Beware the Distraction of the Twitter Mob Campaign

If any were a timely reminder of the dangers of viral social media activism, the sad saga of bayonet Voice actress Hellena Taylor certainly is. In what appeared to be record time, it turned out how good it is to wait amid controversy for all the facts to emerge, and how social media thoroughly short-circuits this prudent impulse. It also reveals the profound dangers of mob summoning on social media.

Earlier this month, Japanese gaming studio Platinum Games announced that the forthcoming third entry in its smash hit bayonet franchise would not feature Taylor as the voice of the titular character as was the case in the previous two games. On Oct. 15, Taylor posted a video to her Twitter account in which she made a explosive claim and an equally explosive request to her followers: She claimed that she was only offered $4,000 for the role and that people were watching the game should boycott. Fans were in an uproar, and it appeared to be the latest consequence of the games industry’s exploitative attitude towards voice actors, sparking a year-long strike by the SAG-AFTRA union between 2016 and 2017.

Taylor seemed to be the embodiment of that exploitation, as a woman whose voice helped make the franchise a worldwide hit was not only denied residual payments, but was paid less than a living wage. Except, according to Bloomberg’s Jason Schreier and his sources at Platinum Games, Taylor grossly misrepresented her proposed compensation; Instead, she was offered $4,000 per recording session, with the number of meetings being a minimum of $15,000 in compensation above union rates. This was confirmed by Andy Robinson of VGC News.

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Taylor’s torch-and-pitchfork reputation was heeded by many disgruntled players and fans, who saw a clear case of injustice unfold before them. But there were warning signs that indicated caution was needed. Legendary voice actress Jennifer Hale has been tapped to play Bayonetta in the upcoming title, and Taylor, in a subsequent Twitter video from the same threadShe said of Hale: “I wish her all the happiness in the world, I wish her all the jobs, but she has no right to say that she is the voice of Bayonetta. I created this voice. She has no right to sign merchandise as a Bayonetta.” This strangely possessive remark was not widely noticed by the mob Taylor had summoned — perhaps it was politely ignored. Or maybe it was heard only too well, because as has been widely reported, Jennifer Hale has been taking a huge toll on angry and harassing comments on social media in response to Taylor’s allegations.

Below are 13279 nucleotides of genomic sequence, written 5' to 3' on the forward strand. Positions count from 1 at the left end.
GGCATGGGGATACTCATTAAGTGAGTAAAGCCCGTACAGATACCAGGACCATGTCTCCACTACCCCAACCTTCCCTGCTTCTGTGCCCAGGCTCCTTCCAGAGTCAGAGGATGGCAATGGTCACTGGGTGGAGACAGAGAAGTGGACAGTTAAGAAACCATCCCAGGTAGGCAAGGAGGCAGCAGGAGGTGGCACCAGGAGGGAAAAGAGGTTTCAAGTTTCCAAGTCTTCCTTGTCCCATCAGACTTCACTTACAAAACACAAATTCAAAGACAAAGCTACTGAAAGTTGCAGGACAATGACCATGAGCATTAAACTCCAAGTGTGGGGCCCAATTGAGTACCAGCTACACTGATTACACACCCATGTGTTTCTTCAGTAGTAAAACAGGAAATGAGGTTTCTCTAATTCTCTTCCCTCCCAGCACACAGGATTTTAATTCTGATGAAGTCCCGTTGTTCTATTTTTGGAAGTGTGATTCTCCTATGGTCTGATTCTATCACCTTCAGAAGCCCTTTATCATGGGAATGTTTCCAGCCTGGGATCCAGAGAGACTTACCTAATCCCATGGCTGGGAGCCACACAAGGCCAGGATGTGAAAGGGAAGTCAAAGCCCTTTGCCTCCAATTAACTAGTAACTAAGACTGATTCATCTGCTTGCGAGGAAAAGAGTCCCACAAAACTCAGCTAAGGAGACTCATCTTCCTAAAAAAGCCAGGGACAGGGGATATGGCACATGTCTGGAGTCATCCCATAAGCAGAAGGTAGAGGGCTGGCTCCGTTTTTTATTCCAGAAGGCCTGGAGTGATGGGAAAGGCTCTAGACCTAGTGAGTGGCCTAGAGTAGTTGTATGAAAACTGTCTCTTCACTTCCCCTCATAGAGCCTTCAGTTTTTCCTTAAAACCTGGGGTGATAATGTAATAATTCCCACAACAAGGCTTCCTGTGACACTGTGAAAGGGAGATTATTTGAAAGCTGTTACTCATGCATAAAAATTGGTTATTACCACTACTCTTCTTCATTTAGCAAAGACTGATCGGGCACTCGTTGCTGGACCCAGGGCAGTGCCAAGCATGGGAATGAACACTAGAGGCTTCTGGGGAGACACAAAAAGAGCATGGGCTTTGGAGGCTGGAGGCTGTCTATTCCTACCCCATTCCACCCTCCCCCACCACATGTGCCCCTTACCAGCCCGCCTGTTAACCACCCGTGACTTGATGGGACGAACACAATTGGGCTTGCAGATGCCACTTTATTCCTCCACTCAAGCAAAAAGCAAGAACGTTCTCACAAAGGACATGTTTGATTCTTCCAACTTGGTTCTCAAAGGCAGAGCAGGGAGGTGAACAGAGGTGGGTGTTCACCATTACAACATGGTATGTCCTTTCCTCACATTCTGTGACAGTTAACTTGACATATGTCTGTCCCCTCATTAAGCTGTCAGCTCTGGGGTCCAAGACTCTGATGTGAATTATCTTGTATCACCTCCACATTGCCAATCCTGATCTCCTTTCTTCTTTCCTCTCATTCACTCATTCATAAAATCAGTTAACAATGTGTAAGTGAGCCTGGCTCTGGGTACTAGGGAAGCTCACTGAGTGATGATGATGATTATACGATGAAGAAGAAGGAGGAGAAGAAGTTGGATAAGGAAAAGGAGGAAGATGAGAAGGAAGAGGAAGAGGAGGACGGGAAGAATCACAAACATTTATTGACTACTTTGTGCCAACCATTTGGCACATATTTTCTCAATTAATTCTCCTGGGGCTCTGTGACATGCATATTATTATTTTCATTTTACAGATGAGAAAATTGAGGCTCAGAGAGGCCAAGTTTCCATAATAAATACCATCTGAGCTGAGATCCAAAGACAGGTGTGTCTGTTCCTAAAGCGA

In many ways, this was the inevitable result of a social media campaign. Such things almost always lead to harassment as the mob looks for culprits, for a single villain to scapegoat. Apparently, some of Taylor’s supporters have found one in Hale, who is certainly under a non-disclosure agreement and has not been able to speak publicly about the affair, as some have been demanding. (She has since dropped out a very sober statement.) It didn’t have to be this way, but it’s just the latest in a long line of episodes in which people who want to do the right thing are armed for far less noble purposes.

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A driving Twitter video preceded the important story of which it was only a part. In a social media atmosphere that demands timeliness from all of its participants and forces all of us (including people like me who are tacked to the mast of their economies) to their conceit of instant communication, there is tremendous pressure to voice an opinion or to react immediately, and many of us give up too easily.